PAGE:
The world was at war to an extent that it had never been before, and one American lawyer found himself in the midst of the fighting.
On October 2, 1918, Major Charles Whittlesey received orders to take a mill and a selection of roads deep within German territory.
If successful, not only would the Germans be denied access to local resupply routes, but the Allies would gain resupply routes as well.
The only problem?
The Germans held this ground for almost four years, and they haven’t been sitting idle.
A Well-Entrenched Foe
Whittlesey knew the extent of the orders. Ahead of him laid a network of German trenches 550 yards deep…and that was the easy part.
If his men could somehow manage to overtake 550 yards of well-fortified German positions, they would then find themselves facing the second German line — which was even worse.
The second line was over a mile deep, laced with trenches and barbed wire throughout. Any chance of pushing through would require massive amounts of men.
Even getting to the second line after bypassing the first would require an impossible amount of luck. Thick forest buffered the two German lines.
Artillery and machine gun fire had already been pre-dialed to rain down on those positions should the first line be breached.
If Whittlesey’s men did manage to take over the first line, a massacre awaited them. Yet Whittlesey responded, “All right, I’ll attack, but whether you’ll hear from me again, I don’t know.”
And then the 77th Division attacked.
Against all odds, Whittlesey’s men managed to push through the first line and take Hill 198.
But in war, the enemy always has a vote, and for the men of 77th Division, it meant that their flanks on both sides hadn’t succeeded in moving forward as much as they should have. The result?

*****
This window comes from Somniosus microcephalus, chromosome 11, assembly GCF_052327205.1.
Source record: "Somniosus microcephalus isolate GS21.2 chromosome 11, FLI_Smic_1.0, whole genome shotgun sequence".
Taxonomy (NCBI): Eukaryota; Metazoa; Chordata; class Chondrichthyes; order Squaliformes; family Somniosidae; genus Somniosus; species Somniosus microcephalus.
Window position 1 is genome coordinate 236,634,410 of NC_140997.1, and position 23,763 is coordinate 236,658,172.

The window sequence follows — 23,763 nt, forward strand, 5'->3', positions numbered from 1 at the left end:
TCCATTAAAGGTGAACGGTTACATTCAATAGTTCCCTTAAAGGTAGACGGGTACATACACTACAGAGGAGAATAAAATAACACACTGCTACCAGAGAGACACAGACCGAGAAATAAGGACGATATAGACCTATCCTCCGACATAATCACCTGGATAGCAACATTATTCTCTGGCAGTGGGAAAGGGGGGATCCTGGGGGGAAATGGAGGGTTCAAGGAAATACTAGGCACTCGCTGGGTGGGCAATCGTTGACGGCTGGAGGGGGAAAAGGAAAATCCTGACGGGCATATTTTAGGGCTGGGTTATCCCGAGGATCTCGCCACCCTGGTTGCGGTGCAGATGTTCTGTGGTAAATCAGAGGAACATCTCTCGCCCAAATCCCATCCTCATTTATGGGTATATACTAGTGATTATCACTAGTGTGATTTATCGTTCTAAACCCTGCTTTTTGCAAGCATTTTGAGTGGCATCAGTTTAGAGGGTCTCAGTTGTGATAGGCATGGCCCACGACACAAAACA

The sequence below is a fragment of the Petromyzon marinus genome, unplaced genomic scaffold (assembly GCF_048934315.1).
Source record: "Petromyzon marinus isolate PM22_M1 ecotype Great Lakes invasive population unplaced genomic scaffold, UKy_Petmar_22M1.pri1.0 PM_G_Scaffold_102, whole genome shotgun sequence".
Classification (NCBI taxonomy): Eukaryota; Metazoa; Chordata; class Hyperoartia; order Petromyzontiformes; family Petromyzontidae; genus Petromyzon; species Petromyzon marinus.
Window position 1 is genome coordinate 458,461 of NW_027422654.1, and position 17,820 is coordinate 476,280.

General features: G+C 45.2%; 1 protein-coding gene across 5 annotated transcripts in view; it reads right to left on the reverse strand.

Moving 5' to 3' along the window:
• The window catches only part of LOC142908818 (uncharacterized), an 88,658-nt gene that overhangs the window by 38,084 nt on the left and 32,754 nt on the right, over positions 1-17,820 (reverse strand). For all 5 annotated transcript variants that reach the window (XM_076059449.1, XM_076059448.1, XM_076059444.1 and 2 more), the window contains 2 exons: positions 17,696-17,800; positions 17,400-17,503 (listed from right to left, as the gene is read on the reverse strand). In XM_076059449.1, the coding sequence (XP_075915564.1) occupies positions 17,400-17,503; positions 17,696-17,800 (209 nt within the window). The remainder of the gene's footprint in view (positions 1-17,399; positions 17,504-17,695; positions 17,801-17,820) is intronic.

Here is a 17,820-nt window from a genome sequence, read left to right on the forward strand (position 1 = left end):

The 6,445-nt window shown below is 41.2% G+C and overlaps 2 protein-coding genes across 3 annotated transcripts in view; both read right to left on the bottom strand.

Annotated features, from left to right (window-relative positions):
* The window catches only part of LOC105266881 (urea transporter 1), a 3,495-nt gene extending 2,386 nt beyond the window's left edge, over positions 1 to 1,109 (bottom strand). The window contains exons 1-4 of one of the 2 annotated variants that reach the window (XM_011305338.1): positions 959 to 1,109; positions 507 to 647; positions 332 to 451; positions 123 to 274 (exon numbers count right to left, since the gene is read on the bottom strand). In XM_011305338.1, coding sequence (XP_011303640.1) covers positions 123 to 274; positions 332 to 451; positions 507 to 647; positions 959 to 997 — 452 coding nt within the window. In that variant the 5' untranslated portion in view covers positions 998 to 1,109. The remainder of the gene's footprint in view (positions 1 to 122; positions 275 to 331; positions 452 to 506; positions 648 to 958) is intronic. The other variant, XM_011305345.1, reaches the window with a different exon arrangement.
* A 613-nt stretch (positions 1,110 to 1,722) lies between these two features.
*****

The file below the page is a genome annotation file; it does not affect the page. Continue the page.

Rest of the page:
The 77th Division was surrounded.
Straight ahead of Whittlesey’s men was a German position nestled within a ravine amid bluffs 200 feet high and loaded with troops. They knew exactly where the men of the 77th were and fully intended to kill them.
The sniper and machine gun fire were constant as wave after wave of Germans were sent to kill the Americans. German flamethrowers attempted numerous times to dislodge the 77th’s position but weren’t able.
After several days of heavy fighting, Whittlesey’s men finally ran out of food and water.
A stream was nearby, but each time men ran to retrieve water, they made for easy pickings by the snipers. Lines of communication were cut, and things were looking grim.
It was during this time the Army began referring to the men as the Lost Battalion. There was little hope.
And then things got worse.
An Allied plane overhead mistakenly thought the Lost Battalion was a collection of Germans and sent the coordinates back to a nearby artillery unit. As friendly fire began to rain down on his men, Whittlesey had to think up a solution and fast.
Grabbing pen and paper, he scrawled out a message and sent it out via one of the last carrier pigeons his men had — a bird named Cher Ami.
Cher Ami succeeded in getting the message back, and the artillery barrage was stopped.
Finally, on October 7, Whittlesey’s men were saved by a rescue mission. Despite the friendly fire, the lack of food and water, and the constant presence of overwhelming odds, his force had made it.
A total of 107 had been killed, 190 were wounded, and 63 had just disappeared, but they hadn’t been annihilated. The Lost Battalion had been found again.
For his efforts, Charles Whittlesey would later be awarded the Medal of Honor.
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